The UK became the first nation in the world on Monday to start using the new Oxford-AstraZeneca vaccine, ramping up a nationwide inoculation programme as rising infection rates are putting an unprecedented strain on British hospitals.
In total, the United Kingdom has ordered 100 million doses of the Oxford-AstraZeneca vaccine and 30 million of the Pfizer vaccine, which will be shared out fairly among the four nations.
Brian Pinker, an 82-year-old retired maintenance manager, received the first jab at Oxford's Churchill Hospital, NHS England said. It's the second injection to be authorised for emergency use in Britain, after one from Pfizer Inc. and BioNTech SE received the go-ahead in early December. Pollard was a lead investigator on the vaccine's trial.
But The U.K.'s Joint Committee on Vaccination and Immunization said authorities should give the first vaccine dose to as many people as possible, rather than setting aside shots to ensure others receive two doses.
Its government has ordered 100 million doses of the Oxford vaccine, and aims to inoculate 10 million people in four priority groups by mid-February.
"With most of the country already under extreme measures, it's clear that we need to do more, together, to bring this new variant under control while our vaccines are rolled out", Johnson said in a televised address.
The Russian vaccine was also claimed to be 90-percent effective, but the underlying data has yet to be published.
Dr Mary Ramsay, Head of Immunisations at PHE, said: "We do not recommend mixing the Covid-19 vaccines - if your first dose is the Pfizer vaccine you should not be given the AstraZeneca vaccine for your second dose and vice versa".
'The nurses, doctors and staff today have all been brilliant and I can now really look forward to celebrating my 48th wedding anniversary with my wife, Shirley, later this year'.
"Our health care heroes are not only working to vaccinate critical health care personnel, but they are caring for patients who are overwhelming hospitals", Pennsylvania Health Department spokeswoman Rachel Kostelac told The Washington Times.
Amid a third wave of COVID-19 in Europe, likely fueled by holiday gatherings and made worse by a more transmissible variant of the British coronavirus (B117), British Prime Minister Boris Johnson today announced a new lockdown, following recent announcements from Ireland and Scotland.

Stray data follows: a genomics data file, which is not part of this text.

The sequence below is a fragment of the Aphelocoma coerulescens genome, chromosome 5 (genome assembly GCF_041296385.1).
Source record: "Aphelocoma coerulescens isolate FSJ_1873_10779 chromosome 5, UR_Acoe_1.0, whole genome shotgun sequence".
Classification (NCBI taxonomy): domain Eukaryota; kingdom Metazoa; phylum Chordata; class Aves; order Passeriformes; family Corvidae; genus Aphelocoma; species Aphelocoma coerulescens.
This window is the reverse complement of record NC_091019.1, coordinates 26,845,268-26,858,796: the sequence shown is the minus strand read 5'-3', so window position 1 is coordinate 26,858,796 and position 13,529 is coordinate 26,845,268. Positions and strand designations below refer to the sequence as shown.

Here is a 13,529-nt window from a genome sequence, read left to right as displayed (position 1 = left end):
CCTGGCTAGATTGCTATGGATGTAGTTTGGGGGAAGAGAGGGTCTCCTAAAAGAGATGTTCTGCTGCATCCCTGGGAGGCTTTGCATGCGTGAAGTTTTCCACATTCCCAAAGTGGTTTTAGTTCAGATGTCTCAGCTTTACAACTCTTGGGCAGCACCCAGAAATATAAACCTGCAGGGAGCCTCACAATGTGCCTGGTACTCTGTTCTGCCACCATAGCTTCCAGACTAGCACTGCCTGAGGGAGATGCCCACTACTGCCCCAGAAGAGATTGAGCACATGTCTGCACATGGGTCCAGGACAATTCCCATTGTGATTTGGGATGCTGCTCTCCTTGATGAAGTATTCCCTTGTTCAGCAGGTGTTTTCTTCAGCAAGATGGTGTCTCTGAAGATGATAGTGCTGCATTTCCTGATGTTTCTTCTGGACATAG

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He also emphasized on the importance of ensuring crowd management when the vaccination drive finally begins. The exercise was held at Kalaburagi, Shivamogga, Mysuru, Belagavi, and Bengaluru districts of Karnataka.
On Sunday, it reported another 54,990 cases and 454 virus-related deaths - taking the official number of deaths from the virus to 75,024.
So the government can concentrate on more people can having just the first dose that still offers high levels of protection.
ChAdOx1 nCoV-19, now known as AZD1222 co-invented by the University of Oxford and its spin-off company, Vaccitech, is being trialed by the University's Jenner Institute and Oxford Vaccine Group.
For the next six weeks, the public may leave the home only to shop for necessities, go to work, exercise in their local area, seek medical help and attend education or child care if authorized.
Everyone will still receive their second dose, but this will now be within 12 weeks of their first.
"When resources of doses and people to vaccinate are limited, then vaccinating more people with potentially less efficacy is demonstrably better than a fuller efficacy in only half".
The NHS will inform people when it is their turn to get the vaccine.
But while there was a sense of euphoria at the launch of the Pfizer/BioNTech vaccine last month in Coventry, today's landmark moment was a much more subdued affair. Foster said: "Every single patient that we have vaccinated over the last couple of weeks have got their personal stories to the difference it's going to make, so it is no different this morning".
Mass vaccinations are considered key to breaking the back of the pandemic, which has impacted all walks of life and severely restricted activities that involve large gatherings. A process which usually takes years has been condensed to months.
"After the marathon of previous year, we are indeed now in a sprint, a race to vaccinate the vulnerable faster than the virus can reach them, and every needle in every arm makes a difference", Johnson told the House of Commons on Wednesday.